Hey there, it's Whiskey from the forums with a very belated review...Sorry about that :( I'll try to make this extra good :P
I'm a big Fred and George fan, so reading about them is a bit of a double-edged sword - as much as I love stories with the twins, I'm usually too critical about their portrayal to just relax and enjoy the show. That being said, there was quite a lot I liked in this one shot!
First, very interesting choice to use "you" in the narration. It's an unusual tactic for bringing the reader closer to the action while also hinting at how detached George is from his own emotions as he processes the shock of losing a part of himself. There have been studies into trauma coping mechanisms that concluded that trauma can be summarized as the loss of an inner picture of the self. In this case, George narrating with the general "you" seems also to be an attempt on his part to connect his emotions to something another person could also be feeling, thus to re-establish a complete sense of self. I might be over-interpreting here, but I just found it to be a fitting stylistic decision. One thing I expected to see, though, and didn't was some sort of switch in tone after George has his epiphany/pep-talk with the imagined Fred/closure. Clearly the experience changes him, because he choses to go back. Having the narration evolve from "you" to "I" would have made George's development more poignant. Or you could have made it "we" if that doesn't seem too over the top...Basically, when chosing a format that corresponds to the content, it is important to be consistent about it. When the content changes, so should the form.
What I found most interesting about this one shot was that it gave the reader the channce to experiece Fred and George being honest about their feelings. I suspect one would have to jump through hoops while wearing a corsette to get even a few straight-forward words from either of them under usual circumstances. Based on the impression I got from the books, the twins are very intuitive, they are more the type to act first and think later (if at all). I liked how you aknowledged that fact by having their imaginary conversation drag on awkwardly at first until the facade just shatters when Fred makes one little mistake. The way Fred is sorry to hurt his family and encourages George to participate in the funeral (something so organized and institutional, I'm sure the twins would usually be physically incapable of taking it seriously) was very odd to read. It didn't feel like Fred and George at all. But that's the point, I suspect. The phenomenon of Fred and George is over. Allowing their joker mask to come off and letting them say more "normal","boring" things is just another way of showing the end of an era. So all in all, I think what you did worked very well.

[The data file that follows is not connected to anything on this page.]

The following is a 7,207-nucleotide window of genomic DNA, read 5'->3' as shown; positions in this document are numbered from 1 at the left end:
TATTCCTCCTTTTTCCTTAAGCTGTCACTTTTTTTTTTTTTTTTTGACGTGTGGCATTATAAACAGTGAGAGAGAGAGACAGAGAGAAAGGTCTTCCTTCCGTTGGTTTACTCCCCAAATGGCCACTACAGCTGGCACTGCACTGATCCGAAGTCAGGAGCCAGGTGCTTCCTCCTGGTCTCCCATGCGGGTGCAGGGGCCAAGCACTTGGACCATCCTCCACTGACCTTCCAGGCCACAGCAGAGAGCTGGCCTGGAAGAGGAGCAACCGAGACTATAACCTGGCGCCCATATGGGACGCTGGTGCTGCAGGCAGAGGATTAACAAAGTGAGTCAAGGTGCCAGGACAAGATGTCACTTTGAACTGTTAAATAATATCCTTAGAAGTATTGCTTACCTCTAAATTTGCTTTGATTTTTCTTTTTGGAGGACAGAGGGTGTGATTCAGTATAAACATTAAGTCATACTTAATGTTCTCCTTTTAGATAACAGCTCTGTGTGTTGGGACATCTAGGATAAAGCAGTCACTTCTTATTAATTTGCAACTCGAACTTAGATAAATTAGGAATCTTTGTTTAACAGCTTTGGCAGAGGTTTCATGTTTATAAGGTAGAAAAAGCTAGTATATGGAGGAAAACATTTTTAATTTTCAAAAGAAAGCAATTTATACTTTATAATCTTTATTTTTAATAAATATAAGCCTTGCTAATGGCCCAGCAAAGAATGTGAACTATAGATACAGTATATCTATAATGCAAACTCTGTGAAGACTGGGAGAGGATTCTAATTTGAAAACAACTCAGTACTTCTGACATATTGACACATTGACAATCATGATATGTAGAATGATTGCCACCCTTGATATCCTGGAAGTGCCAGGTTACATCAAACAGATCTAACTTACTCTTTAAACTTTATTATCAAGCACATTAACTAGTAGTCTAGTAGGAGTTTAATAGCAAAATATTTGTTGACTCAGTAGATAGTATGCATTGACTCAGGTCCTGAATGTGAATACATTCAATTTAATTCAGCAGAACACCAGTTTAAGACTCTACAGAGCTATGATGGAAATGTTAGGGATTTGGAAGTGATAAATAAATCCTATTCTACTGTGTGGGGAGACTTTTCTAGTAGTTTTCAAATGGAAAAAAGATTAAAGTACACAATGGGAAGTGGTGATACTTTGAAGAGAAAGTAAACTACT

But I did notice a few non-Georgy moments in other parts of the story where I thought they seemed out of place. The first paragraph is one example. It's just very angsty and melodramatic. Also, this sentence "You're no longer whole; the other half of yourself has been snatched cruelly away and left behind this broken shell that can barely function from one passing second to the next," is a bit long and awkward sounding. There are many metaphors and adverbs and similes...I would recommend that you try separating it into several sentences and settle for less imagery and more depth. I liked the description of the breath, maybe you could focus more on that and leave out the part about the empty shell, since it does seem a bit, well, cliche.
There were a few other sentences I would extend this advice to: "You turn to tell your brother the joke that's already starting to form in your clever mind but as you gaze at the empty space next to you realisation hits you like a train wreck once more, battering your fragile body with everything you've worked so hard not to feel."
"And just like that, with just that small, almost joke, your pain all but vanishes and you feel lighter without the weight of missing him hung around your neck."
I think the story could benefit a lot if you clean up some of the imagery, shorten some of the sentences and tone down the melodrama just a bit. Imagine you are George...what kind of things does he notice? Would he ever describe himself as an empty shell? Or would he ever say this: "You vowed never to leave each other. What's happened to that promise now?" This sounds more like something you would say about a lover...a bit confusing.
Well, that's it, all I could come up with!I hope I could be helpful and didn't come accross as too critical. This was an unusual one-shot and I am glad you requested it :)
Author's Response: Hello :)
It took me a while to decide whether to use second person or not, but in the end I couldn't make the one-shot work for me any other way. I hadn't quite thought of it the way you did interpret it but it does seem to make sense what you said. I also never thought of changing the style after the closue. It's an interesting suggestion and I will definitely consider it, I just didn't want it to be confusing with changing the narration but it is a very good suggestion :)
Yes, I think the Fred and George as we know them would have changed. They still did some jokes as they wouldn't have been able to help themselves but I think Fred's death would have made George more serious.
Thank you for your suggestions though I will take them on board when I get the chance to edit it.
Thank you for the review! I appreciate it!